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Lecture# Crystal Symmetry: Axial Classes and Platonic Solids

Description

This lecture introduces the symmetry of crystals, focusing on the seven types of axial crystal classes and their international symbols. It also covers the five Platonic solids and the stereographic projection used to image space groups.

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MSE-100: Materials structure

Ce cours met en relation les différents niveaux de structuration de la matière avec les propriétés mécaniques, thermiques, électriques, magnétiques et optiques des matériaux.
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Platonic solid

In geometry, a Platonic solid is a convex, regular polyhedron in three-dimensional Euclidean space. Being a regular polyhedron means that the faces are congruent (identical in shape and size) regular polygons (all angles congruent and all edges congruent), and the same number of faces meet at each vertex. There are only five such polyhedra: Geometers have studied the Platonic solids for thousands of years. They are named for the ancient Greek philosopher Plato who hypothesized in one of his dialogues, the Timaeus, that the classical elements were made of these regular solids.

Johnson solid

In geometry, a Johnson solid is a strictly convex polyhedron each face of which is a regular polygon. There is no requirement that each face must be the same polygon, or that the same polygons join around each vertex. An example of a Johnson solid is the square-based pyramid with equilateral sides (J_1); it has 1 square face and 4 triangular faces. Some authors require that the solid not be uniform (i.e., not Platonic solid, Archimedean solid, uniform prism, or uniform antiprism) before they refer to it as a "Johnson solid".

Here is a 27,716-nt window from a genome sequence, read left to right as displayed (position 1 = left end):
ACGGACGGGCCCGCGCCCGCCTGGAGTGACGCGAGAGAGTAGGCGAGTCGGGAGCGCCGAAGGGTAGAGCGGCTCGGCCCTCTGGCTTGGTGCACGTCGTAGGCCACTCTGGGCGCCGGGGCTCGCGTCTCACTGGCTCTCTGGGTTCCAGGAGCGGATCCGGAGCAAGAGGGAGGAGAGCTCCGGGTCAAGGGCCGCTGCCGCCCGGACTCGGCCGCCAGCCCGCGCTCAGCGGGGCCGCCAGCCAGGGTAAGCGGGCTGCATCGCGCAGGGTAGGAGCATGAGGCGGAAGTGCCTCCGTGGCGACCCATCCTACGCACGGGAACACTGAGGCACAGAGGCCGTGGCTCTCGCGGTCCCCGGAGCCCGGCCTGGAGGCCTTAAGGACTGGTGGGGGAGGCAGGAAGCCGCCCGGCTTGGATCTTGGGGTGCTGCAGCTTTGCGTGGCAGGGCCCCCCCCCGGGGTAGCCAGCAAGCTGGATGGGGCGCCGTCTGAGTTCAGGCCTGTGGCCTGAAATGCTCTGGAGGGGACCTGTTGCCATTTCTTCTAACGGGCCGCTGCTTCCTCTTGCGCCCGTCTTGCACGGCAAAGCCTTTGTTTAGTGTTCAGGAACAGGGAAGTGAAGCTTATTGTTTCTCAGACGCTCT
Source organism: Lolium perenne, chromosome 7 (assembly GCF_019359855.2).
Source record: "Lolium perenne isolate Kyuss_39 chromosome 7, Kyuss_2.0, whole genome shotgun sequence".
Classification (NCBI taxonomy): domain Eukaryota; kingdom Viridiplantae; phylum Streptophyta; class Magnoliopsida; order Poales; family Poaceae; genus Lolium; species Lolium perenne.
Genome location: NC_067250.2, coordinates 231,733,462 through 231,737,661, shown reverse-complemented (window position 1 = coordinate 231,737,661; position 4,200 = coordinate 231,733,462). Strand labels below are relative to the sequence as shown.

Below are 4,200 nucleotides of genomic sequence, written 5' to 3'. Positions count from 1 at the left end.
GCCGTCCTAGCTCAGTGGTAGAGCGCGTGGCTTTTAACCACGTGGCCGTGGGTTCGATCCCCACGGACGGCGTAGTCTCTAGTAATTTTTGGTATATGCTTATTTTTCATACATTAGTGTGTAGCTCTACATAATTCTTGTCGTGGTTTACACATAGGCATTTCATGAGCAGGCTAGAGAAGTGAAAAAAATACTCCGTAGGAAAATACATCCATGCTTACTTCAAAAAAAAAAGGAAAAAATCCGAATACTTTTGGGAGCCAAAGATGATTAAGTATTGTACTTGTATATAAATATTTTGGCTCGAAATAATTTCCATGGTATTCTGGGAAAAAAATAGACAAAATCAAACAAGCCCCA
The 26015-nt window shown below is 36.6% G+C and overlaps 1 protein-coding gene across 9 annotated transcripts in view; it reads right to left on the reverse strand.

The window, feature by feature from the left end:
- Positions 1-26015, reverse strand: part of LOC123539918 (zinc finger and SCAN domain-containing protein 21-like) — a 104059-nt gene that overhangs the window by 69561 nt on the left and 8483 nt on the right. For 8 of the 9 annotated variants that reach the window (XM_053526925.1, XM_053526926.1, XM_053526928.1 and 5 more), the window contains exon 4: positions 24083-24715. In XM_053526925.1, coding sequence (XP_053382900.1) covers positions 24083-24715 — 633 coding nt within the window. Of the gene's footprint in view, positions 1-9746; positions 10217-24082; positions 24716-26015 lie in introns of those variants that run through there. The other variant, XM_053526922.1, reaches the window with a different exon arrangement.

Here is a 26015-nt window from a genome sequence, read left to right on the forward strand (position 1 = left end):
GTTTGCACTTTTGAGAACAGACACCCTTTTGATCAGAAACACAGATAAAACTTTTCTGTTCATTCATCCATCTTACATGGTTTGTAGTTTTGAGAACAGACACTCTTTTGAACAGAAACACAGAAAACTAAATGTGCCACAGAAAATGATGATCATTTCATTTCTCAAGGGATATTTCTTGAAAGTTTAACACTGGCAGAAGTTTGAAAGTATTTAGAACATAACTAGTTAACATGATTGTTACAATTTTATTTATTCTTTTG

Archimedean solid

In geometry, an Archimedean solid is one of the 13 solids first enumerated by Archimedes. They are the convex uniform polyhedra composed of regular polygons meeting in identical vertices, excluding the five Platonic solids (which are composed of only one type of polygon), excluding the prisms and antiprisms, and excluding the pseudorhombicuboctahedron. They are a subset of the Johnson solids, whose regular polygonal faces do not need to meet in identical vertices.

Catalan solid

In mathematics, a Catalan solid, or Archimedean dual, is a polyhedron that is dual to an Archimedean solid. There are 13 Catalan solids. They are named for the Belgian mathematician Eugène Catalan, who first described them in 1865. The Catalan solids are all convex. They are face-transitive but not vertex-transitive. This is because the dual Archimedean solids are vertex-transitive and not face-transitive. Note that unlike Platonic solids and Archimedean solids, the faces of Catalan solids are not regular polygons.

Platonic hydrocarbon

In organic chemistry, a Platonic hydrocarbon is a hydrocarbon (molecule) whose structure matches one of the five Platonic solids, with carbon atoms replacing its vertices, carbon–carbon bonds replacing its edges, and hydrogen atoms as needed. Not all Platonic solids have molecular hydrocarbon counterparts; those that do are the tetrahedron (tetrahedrane), the cube (cubane), and the dodecahedron (dodecahedrane). Tetrahedrane Tetrahedrane (C4H4) is a hypothetical compound.

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